“In Zen Buddhism, to maintain a beginner’s mind means to be open to continuous growth and deeper understanding. One is encouraged to drink in each moment of life, without excessive desire, pride or judgment.

A beginner’s mind is not willful, power seeking or egocentric. As a beginner, we are encouraged to develop skills without comparing ourselves to others or seeking to be superior in any way. In Japan, this also relates to the idea of kenkyo (謙虚) which means to cultivate modesty and humility, to not be full of oneself.

Even now, a beginner’s mind is very much a part of traditional arts training in Japan. The idea of mu (無) or mushin (無 心) is commonly taught to students. It is often translated as “not, nothing” or “no mind” but it’s closer to openness of awareness in meaning. Students are encouraged to be attentive and mindful, carefully observant of the present moment.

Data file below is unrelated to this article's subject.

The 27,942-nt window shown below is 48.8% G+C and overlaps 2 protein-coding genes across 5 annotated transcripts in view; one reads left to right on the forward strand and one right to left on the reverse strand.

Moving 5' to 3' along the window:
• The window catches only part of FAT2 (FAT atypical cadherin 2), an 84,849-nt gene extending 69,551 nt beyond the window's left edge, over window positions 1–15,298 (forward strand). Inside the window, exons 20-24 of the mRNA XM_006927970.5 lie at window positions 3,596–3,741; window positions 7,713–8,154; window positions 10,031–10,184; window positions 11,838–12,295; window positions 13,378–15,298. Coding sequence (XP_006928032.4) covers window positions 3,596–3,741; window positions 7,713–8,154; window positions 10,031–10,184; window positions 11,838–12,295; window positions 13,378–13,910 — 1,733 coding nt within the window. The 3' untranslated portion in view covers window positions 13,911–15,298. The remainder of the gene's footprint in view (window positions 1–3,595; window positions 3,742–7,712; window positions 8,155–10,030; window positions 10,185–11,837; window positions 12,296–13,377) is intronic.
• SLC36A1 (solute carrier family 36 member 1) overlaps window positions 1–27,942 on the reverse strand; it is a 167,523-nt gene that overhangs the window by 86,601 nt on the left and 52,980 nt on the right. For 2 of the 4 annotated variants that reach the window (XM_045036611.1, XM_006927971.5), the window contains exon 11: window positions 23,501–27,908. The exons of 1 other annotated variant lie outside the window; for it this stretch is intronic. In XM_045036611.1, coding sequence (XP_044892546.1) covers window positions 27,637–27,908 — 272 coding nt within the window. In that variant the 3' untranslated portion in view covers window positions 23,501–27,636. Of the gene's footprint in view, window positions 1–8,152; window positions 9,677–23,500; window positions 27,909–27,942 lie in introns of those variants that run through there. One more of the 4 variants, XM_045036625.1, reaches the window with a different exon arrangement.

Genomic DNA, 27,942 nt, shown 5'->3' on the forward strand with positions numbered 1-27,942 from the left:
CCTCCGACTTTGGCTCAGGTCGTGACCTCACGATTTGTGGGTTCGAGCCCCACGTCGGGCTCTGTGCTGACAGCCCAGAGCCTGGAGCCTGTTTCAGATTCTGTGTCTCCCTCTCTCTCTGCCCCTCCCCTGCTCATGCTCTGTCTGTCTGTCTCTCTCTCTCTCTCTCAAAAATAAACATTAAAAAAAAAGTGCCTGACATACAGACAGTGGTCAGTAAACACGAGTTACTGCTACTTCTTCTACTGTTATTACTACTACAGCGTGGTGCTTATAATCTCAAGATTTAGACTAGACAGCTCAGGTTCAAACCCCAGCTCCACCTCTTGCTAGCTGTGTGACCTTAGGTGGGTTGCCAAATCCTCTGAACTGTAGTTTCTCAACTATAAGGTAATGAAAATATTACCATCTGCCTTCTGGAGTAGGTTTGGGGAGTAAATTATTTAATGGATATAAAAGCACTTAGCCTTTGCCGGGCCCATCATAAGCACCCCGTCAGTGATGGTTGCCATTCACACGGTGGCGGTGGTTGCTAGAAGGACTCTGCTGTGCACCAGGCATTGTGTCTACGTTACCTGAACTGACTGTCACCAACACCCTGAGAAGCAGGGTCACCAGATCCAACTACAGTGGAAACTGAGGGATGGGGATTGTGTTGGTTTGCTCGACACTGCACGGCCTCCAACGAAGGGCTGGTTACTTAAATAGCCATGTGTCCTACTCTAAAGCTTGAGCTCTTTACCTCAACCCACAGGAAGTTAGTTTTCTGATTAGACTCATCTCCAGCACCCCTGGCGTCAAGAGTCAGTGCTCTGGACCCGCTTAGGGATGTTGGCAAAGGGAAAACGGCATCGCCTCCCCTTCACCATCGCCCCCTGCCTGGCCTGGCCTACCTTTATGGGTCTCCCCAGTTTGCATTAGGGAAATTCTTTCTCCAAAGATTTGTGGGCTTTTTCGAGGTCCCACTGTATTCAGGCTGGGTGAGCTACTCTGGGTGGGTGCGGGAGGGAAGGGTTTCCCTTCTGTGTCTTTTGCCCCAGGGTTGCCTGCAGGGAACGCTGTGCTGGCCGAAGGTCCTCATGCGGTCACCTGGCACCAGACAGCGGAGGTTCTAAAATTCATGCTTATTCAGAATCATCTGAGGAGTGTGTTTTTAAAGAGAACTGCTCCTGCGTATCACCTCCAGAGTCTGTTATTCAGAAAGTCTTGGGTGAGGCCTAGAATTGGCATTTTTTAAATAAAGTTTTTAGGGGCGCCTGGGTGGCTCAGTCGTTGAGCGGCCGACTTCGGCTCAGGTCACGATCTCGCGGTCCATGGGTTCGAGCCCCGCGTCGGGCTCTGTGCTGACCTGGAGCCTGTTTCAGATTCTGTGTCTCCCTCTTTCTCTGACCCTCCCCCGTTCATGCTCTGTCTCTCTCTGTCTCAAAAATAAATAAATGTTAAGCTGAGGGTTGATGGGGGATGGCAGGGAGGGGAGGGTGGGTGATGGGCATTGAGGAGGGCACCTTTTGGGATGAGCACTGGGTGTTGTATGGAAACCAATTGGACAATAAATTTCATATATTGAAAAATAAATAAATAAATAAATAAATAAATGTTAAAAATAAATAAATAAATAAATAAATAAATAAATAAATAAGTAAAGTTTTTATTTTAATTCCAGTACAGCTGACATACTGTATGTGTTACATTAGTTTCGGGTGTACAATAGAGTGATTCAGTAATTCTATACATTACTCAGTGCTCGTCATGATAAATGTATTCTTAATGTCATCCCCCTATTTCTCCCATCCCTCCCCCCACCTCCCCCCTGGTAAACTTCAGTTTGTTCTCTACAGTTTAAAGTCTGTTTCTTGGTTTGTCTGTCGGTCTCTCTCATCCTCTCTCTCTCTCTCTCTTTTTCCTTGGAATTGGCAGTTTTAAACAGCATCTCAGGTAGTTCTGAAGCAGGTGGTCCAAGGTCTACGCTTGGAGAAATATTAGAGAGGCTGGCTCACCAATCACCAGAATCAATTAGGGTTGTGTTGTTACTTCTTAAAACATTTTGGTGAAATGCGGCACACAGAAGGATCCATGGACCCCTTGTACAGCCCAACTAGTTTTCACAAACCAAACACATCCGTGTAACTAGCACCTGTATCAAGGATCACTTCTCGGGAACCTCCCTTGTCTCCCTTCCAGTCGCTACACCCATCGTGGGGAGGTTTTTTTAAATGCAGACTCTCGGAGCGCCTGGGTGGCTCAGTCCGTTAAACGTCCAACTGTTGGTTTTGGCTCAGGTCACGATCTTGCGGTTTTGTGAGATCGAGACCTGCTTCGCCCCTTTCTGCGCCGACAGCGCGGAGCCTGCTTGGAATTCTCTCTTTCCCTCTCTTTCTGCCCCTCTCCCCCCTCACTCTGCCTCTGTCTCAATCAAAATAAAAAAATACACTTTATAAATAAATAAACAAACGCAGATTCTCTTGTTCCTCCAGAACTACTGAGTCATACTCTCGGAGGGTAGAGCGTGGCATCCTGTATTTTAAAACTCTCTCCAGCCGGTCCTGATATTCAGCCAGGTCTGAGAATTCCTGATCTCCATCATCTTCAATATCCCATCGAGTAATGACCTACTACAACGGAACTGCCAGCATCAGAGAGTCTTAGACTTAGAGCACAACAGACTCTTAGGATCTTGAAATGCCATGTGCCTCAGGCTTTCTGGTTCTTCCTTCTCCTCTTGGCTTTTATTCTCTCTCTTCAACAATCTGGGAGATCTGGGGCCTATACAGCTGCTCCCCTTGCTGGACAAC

With traditional arts education in Asia much emphasis is put on long-term practice and effort, so as to reach continuously higher levels of skill development. There is a deeper character training happening as well, to reduce the ego’s voice, let go of fears, cultivate mindfulness, increase gratitude and live more fully in the present moment.

A core idea with Zen influenced arts is that deep mastery and learning requires that we keep all our senses open. Over time one’s knowledge becomes intuitive, instinctual. We do not have to “think “ consciously to act skillfully.”

~Christopher Chase

Zen & the Art of Living Deeply